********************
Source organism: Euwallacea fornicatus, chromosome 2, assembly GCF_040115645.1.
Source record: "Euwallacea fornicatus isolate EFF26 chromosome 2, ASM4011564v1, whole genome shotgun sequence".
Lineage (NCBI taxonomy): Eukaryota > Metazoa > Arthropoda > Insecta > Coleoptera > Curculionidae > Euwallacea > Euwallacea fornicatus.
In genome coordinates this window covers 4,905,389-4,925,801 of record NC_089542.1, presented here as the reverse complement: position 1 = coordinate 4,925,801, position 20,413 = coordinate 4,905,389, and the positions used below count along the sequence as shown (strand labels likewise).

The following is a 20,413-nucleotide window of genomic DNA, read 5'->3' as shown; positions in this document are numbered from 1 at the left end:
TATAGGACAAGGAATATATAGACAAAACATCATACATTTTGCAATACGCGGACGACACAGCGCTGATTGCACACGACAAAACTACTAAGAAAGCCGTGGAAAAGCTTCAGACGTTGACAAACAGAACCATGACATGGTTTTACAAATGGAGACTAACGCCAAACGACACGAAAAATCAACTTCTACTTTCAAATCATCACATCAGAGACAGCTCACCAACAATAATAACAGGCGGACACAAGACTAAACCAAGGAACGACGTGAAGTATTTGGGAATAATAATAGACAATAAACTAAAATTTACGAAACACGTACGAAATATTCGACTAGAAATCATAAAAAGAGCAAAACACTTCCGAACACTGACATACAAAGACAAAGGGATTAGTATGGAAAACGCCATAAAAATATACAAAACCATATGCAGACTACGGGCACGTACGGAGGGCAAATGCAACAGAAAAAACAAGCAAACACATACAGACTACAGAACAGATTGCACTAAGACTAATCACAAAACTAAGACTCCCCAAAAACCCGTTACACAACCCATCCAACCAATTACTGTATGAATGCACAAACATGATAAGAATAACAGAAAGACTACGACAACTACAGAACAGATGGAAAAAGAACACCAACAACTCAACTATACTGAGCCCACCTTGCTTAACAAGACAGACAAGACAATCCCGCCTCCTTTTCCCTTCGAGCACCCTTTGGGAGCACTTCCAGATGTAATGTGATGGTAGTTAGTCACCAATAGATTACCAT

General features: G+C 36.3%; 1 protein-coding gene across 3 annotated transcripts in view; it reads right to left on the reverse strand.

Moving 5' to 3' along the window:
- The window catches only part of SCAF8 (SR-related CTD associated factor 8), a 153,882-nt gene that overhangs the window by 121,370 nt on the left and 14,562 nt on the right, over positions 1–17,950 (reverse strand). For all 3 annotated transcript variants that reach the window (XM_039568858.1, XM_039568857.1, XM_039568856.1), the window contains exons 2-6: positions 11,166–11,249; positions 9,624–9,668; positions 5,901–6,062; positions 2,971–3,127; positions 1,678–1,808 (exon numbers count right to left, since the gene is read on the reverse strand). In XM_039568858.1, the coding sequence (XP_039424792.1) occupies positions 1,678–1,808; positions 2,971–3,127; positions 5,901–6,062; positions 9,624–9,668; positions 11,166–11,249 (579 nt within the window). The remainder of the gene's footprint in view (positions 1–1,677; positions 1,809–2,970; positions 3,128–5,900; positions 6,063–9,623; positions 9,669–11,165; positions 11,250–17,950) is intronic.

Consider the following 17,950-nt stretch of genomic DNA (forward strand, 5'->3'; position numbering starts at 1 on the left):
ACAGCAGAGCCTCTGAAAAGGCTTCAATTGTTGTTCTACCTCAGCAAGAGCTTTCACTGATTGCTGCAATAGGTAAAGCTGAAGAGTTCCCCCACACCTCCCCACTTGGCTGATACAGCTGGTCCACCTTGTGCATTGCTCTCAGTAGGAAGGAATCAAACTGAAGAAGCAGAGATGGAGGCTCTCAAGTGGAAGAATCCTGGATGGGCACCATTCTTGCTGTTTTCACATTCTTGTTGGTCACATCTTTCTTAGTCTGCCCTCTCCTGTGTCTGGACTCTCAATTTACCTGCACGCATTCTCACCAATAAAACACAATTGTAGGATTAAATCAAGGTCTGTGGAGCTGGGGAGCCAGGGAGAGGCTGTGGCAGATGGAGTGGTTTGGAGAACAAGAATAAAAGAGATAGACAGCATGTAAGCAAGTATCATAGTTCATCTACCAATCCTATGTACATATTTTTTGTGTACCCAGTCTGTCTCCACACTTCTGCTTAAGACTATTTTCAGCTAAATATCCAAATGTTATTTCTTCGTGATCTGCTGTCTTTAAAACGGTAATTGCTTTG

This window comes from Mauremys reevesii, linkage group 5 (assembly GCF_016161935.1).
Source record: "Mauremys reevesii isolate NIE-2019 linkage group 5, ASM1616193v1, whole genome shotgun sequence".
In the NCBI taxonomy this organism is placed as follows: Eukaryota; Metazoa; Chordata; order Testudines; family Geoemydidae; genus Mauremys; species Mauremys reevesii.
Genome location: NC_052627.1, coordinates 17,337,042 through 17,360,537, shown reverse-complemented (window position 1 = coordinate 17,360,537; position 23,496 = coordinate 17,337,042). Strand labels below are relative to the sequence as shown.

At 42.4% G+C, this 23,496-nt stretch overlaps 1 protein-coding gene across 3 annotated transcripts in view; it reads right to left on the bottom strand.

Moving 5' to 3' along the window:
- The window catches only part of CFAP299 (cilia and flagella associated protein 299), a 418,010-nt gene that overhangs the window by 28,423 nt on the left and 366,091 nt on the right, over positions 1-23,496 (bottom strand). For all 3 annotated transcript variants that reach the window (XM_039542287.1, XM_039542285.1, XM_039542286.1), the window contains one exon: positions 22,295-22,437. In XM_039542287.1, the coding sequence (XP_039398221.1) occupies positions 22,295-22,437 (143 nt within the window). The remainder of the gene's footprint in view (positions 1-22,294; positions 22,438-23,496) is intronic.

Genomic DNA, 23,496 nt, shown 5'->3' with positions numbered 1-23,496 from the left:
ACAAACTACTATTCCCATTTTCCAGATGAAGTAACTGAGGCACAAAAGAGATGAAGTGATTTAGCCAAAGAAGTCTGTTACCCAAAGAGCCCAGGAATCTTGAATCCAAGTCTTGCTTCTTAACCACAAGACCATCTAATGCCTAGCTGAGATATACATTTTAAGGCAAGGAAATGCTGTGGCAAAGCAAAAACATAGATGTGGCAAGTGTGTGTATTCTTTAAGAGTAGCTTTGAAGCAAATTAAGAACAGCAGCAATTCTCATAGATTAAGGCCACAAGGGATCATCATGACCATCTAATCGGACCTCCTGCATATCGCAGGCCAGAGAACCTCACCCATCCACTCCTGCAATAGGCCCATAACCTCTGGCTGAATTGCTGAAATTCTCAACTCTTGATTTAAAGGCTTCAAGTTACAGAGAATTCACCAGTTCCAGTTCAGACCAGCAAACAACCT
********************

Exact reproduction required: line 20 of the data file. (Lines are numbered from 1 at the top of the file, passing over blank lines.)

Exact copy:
ACAAACTACTATTCCCATTTTCCAGATGAAGTAACTGAGGCACAAAAGAGATGAAGTGATTTAGCCAAAGAAGTCTGTTACCCAAAGAGCCCAGGAATCTTGAATCCAAGTCTTGCTTCTTAACCACAAGACCATCTAATGCCTAGCTGAGATATACATTTTAAGGCAAGGAAATGCTGTGGCAAAGCAAAAACATAGATGTGGCAAGTGTGTGTATTCTTTAAGAGTAGCTTTGAAGCAAATTAAGAACAGCAGCAATTCTCATAGATTAAGGCCACAAGGGATCATCATGACCATCTAATCGGACCTCCTGCATATCGCAGGCCAGAGAACCTCACCCATCCACTCCTGCAATAGGCCCATAACCTCTGGCTGAATTGCTGAAATTCTCAACTCTTGATTTAAAGGCTTCAAGTTACAGAGAATTCACCAGTTCCAGTTCAGACCAGCAAACAACCT